Kate had a real day off on Thursday and went to a West Wales beach, but came back in time for the Puffin of Puffins debate chaired by Lucy Mangan, top children’s books afficionado and Guardian columnist. Children’s book authors, adult author Jasper Fforde and Marcus Brigstocke each championed a book from one of Puffin’s seven decades.
Jackie Wilson championed the The Family at One End Street – the first book with people who weren’t posh that she’d encountered. She said that every character was imbued with their own personality, even baby William. She identified with kind Lily-Rose and bookish Kate and said that they were surprisingly modern in their aspirations: Lily-Rose wants her own steam laundry (their mother takes in laundry) and Kate wants to be a sort of eco-farmer (though she doesn’t express it in those words).
Jenny Valentine defended Charlotte’s Web, saying it had a brilliantly dramatic and ominous opening line, “Where’s Papa going with that axe?”, and was a celebration of the transformative power of friendship and loyalty.
Jasper Fforde spoke up for Stig of the Dump, speaking of the appeal he felt as a child of Stig’s complete freedom from the dullness and strictures of adulthood.
Marcus Brigstocke recalled the way that Charlie and the Chocolate Factory expressly addressed him in the first pages, and said that this made the book more approachable for someone who was dyslexic. He said that Willie Wonka was a brilliant fictional forerunner of Alan Sugar, and the whole set-up was like The Apprentice.
Cathy Cassidy championed Goodnight Mr Tom, a book, she said, about “learning to be loved” that she’d read non-stop in the course of a single night when she was in her 20s.
Andy Stanton defended The Hundred-Mile-An-Hour Dog: “A small comic masterpiece” that is “a kids’ book… It’s exactly what kids want.”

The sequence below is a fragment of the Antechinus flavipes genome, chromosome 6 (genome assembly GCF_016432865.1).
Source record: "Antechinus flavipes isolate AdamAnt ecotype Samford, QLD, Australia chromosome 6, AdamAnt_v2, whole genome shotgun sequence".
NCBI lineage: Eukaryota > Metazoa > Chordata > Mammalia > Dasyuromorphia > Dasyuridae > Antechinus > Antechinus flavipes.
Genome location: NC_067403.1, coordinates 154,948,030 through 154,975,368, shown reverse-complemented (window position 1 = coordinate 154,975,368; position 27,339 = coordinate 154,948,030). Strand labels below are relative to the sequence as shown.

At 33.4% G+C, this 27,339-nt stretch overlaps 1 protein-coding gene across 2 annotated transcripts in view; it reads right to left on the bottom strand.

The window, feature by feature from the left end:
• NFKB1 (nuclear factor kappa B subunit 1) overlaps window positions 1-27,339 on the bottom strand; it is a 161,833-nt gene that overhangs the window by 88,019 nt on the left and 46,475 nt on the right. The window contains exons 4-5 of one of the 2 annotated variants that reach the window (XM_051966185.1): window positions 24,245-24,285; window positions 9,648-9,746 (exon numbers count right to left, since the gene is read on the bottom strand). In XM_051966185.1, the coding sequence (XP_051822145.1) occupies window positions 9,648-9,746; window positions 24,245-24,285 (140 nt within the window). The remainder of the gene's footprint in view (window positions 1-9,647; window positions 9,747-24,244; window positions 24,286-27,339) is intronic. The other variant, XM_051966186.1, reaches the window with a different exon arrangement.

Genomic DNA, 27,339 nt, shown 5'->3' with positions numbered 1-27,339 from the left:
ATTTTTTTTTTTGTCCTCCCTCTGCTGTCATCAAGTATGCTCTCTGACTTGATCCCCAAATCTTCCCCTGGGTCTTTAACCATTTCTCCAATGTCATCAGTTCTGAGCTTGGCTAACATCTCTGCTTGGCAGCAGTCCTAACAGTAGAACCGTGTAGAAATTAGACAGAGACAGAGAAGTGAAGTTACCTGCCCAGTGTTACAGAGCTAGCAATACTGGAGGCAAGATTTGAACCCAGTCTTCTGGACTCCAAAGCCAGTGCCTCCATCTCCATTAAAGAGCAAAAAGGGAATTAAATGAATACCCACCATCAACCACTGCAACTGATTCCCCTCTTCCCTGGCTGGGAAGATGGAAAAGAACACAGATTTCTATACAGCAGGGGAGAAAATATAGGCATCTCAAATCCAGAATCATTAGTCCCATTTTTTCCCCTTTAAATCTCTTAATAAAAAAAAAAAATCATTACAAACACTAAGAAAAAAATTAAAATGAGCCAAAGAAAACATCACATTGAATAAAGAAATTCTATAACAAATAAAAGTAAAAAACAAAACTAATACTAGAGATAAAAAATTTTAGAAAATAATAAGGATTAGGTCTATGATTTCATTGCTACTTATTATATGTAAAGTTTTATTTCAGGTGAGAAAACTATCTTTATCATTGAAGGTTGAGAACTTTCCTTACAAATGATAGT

Jason Bradbury spoke up for Artemis Fowl celebrating the fairy gadgetry and its moral ambivalence: Artemis is really “a baddie, which is all to the good”.
Of these, Kate would have voted for Charlotte’s Web (had she had a voting slip, which, annoyingly, she didn’t), but the audience vote was for Goodnight Mr Tom, a very worthy winner.
You can add your vote to the national vote
On Friday morning, Kate momentarily owned a Viviane Schwarz original (pictured) after Viv and Grahame Baker Smith’s Kate Greenaway Medal event with Anthony Browne… but a little girl asked if she could have it, and it seemed churlish not to hand it over. Viv’s There Are Cats in This Book is a whimsical joy.
Later, in her event, Francesca Simon read from Horrid Henry Rocks, demonstrating once again that no-one writes about sibling rivalry more amusingly. She said she draws on the emotions of her own childhood and on her observations of her nephew and niece (who provided the line, “He’s looking out of my window!” in the course of a car journey), though she emphasised that Horrid Henry and Perfect Peter represent the “Two halves of everyone”.
Andy Stanton demonstrated the quirky energy and humour at the heart of his Mr Gum books in his event, bounding around the audience to take questions, drinking water “in French” and speaking about his writing process: “Sometimes ideas are like wasps. Probably. They get in your head and buzz around. Actually, they’re not like wasps.”
In his event, Morris Gleitzman spoke movingly of the challenge and process of writing his Holocaust trilogy, Once, Then and Now… prompting a bit of a debate (continued on Twitter) as to whether you have to be Jewish to write fiction about the Jewish experience of the Holocaust or whether any writing about the Holocaust is likely to act as a commemoration and a reminder. What do you think?
Oh, and there was more, but you’ve probably had enough. Once again, the Hay Festival of Literature and Art was fun and stimulating. It was a chance to meet old friends and meet new people. It was great to be there.